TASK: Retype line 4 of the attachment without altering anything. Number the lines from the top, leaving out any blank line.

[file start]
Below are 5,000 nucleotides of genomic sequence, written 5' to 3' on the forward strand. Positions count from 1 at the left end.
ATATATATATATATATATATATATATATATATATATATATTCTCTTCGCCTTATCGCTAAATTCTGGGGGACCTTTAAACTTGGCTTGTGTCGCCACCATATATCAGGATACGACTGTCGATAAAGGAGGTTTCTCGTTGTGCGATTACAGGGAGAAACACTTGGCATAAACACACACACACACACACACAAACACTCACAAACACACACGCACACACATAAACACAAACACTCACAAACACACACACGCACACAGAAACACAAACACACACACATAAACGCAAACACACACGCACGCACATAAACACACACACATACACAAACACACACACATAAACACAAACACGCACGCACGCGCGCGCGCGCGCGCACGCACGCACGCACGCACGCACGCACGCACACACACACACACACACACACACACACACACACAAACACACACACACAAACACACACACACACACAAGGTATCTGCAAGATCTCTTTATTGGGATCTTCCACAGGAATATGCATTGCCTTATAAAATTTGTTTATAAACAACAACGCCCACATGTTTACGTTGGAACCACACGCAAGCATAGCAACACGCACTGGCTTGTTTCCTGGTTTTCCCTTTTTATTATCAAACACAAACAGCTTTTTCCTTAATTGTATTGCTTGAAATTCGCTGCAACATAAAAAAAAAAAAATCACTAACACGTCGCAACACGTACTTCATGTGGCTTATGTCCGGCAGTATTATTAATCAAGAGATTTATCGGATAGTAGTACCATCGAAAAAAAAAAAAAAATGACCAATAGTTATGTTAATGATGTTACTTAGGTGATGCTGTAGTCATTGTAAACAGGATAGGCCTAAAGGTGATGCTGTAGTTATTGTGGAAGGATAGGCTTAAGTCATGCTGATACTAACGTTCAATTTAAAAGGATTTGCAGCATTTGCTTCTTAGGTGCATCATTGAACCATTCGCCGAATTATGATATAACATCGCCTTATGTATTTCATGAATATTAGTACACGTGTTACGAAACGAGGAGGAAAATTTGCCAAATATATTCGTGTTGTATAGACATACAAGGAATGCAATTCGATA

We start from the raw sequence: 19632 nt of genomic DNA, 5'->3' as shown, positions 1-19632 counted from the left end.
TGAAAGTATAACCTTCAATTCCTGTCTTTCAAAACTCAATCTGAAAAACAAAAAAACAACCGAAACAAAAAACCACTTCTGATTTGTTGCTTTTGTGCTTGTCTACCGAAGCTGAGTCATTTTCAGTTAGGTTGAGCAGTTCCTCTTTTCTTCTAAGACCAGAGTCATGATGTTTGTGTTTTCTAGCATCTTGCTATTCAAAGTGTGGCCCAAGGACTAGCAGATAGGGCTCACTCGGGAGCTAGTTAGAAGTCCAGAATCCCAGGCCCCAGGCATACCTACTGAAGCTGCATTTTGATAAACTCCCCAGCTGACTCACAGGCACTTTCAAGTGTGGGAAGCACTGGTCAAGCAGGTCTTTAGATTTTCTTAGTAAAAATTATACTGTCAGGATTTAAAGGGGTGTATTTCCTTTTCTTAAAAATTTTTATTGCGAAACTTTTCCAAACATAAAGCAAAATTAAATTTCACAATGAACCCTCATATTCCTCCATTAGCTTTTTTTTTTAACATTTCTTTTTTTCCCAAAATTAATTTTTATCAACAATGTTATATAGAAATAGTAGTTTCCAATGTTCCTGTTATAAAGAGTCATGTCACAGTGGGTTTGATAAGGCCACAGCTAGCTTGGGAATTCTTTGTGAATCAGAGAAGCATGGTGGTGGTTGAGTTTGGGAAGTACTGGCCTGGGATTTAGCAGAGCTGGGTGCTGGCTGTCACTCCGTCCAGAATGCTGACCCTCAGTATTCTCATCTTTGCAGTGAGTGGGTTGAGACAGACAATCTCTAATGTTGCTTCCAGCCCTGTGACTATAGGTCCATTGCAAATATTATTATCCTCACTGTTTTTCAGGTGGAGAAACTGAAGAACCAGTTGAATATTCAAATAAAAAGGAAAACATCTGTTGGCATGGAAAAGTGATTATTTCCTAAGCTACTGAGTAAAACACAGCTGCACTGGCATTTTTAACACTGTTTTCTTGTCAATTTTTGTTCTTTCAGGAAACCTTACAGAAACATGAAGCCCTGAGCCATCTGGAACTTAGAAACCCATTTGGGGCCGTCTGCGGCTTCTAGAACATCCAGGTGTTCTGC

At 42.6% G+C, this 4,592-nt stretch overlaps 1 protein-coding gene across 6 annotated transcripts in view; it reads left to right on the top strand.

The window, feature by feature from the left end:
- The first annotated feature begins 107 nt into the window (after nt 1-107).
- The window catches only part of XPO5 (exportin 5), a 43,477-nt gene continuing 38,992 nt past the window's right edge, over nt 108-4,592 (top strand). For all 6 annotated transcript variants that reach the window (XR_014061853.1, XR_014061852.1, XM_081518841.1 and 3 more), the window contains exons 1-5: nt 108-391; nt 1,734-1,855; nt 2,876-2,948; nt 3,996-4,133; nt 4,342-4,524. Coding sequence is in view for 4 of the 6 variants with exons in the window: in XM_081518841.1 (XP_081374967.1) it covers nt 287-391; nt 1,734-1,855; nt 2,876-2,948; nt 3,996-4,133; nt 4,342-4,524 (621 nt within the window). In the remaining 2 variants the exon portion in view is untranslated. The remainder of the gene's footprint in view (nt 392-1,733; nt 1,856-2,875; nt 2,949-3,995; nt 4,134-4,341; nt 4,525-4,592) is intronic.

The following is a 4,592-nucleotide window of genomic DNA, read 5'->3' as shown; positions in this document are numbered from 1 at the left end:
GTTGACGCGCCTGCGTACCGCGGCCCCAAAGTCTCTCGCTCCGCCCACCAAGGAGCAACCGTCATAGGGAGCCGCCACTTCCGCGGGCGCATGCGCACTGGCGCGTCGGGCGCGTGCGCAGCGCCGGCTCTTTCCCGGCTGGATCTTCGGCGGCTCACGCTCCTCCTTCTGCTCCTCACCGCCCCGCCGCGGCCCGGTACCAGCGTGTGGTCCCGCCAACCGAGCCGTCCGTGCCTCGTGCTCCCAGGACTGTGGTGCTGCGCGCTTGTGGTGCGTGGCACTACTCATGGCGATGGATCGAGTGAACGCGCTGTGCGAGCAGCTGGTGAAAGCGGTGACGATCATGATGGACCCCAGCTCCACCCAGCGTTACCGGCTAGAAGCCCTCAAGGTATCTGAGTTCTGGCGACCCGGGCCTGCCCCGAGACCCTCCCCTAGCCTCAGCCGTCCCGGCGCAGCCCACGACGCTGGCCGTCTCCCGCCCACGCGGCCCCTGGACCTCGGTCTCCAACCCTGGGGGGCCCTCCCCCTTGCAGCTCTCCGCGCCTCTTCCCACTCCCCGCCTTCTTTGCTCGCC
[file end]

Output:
TGAAAGTATAACCTTCAATTCCTGTCTTTCAAAACTCAATCTGAAAAACAAAAAAACAACCGAAACAAAAAACCACTTCTGATTTGTTGCTTTTGTGCTTGTCTACCGAAGCTGAGTCATTTTCAGTTAGGTTGAGCAGTTCCTCTTTTCTTCTAAGACCAGAGTCATGATGTTTGTGTTTTCTAGCATCTTGCTATTCAAAGTGTGGCCCAAGGACTAGCAGATAGGGCTCACTCGGGAGCTAGTTAGAAGTCCAGAATCCCAGGCCCCAGGCATACCTACTGAAGCTGCATTTTGATAAACTCCCCAGCTGACTCACAGGCACTTTCAAGTGTGGGAAGCACTGGTCAAGCAGGTCTTTAGATTTTCTTAGTAAAAATTATACTGTCAGGATTTAAAGGGGTGTATTTCCTTTTCTTAAAAATTTTTATTGCGAAACTTTTCCAAACATAAAGCAAAATTAAATTTCACAATGAACCCTCATATTCCTCCATTAGCTTTTTTTTTTAACATTTCTTTTTTTCCCAAAATTAATTTTTATCAACAATGTTATATAGAAATAGTAGTTTCCAATGTTCCTGTTATAAAGAGTCATGTCACAGTGGGTTTGATAAGGCCACAGCTAGCTTGGGAATTCTTTGTGAATCAGAGAAGCATGGTGGTGGTTGAGTTTGGGAAGTACTGGCCTGGGATTTAGCAGAGCTGGGTGCTGGCTGTCACTCCGTCCAGAATGCTGACCCTCAGTATTCTCATCTTTGCAGTGAGTGGGTTGAGACAGACAATCTCTAATGTTGCTTCCAGCCCTGTGACTATAGGTCCATTGCAAATATTATTATCCTCACTGTTTTTCAGGTGGAGAAACTGAAGAACCAGTTGAATATTCAAATAAAAAGGAAAACATCTGTTGGCATGGAAAAGTGATTATTTCCTAAGCTACTGAGTAAAACACAGCTGCACTGGCATTTTTAACACTGTTTTCTTGTCAATTTTTGTTCTTTCAGGAAACCTTACAGAAACATGAAGCCCTGAGCCATCTGGAACTTAGAAACCCATTTGGGGCCGTCTGCGGCTTCTAGAACATCCAGGTGTTCTGC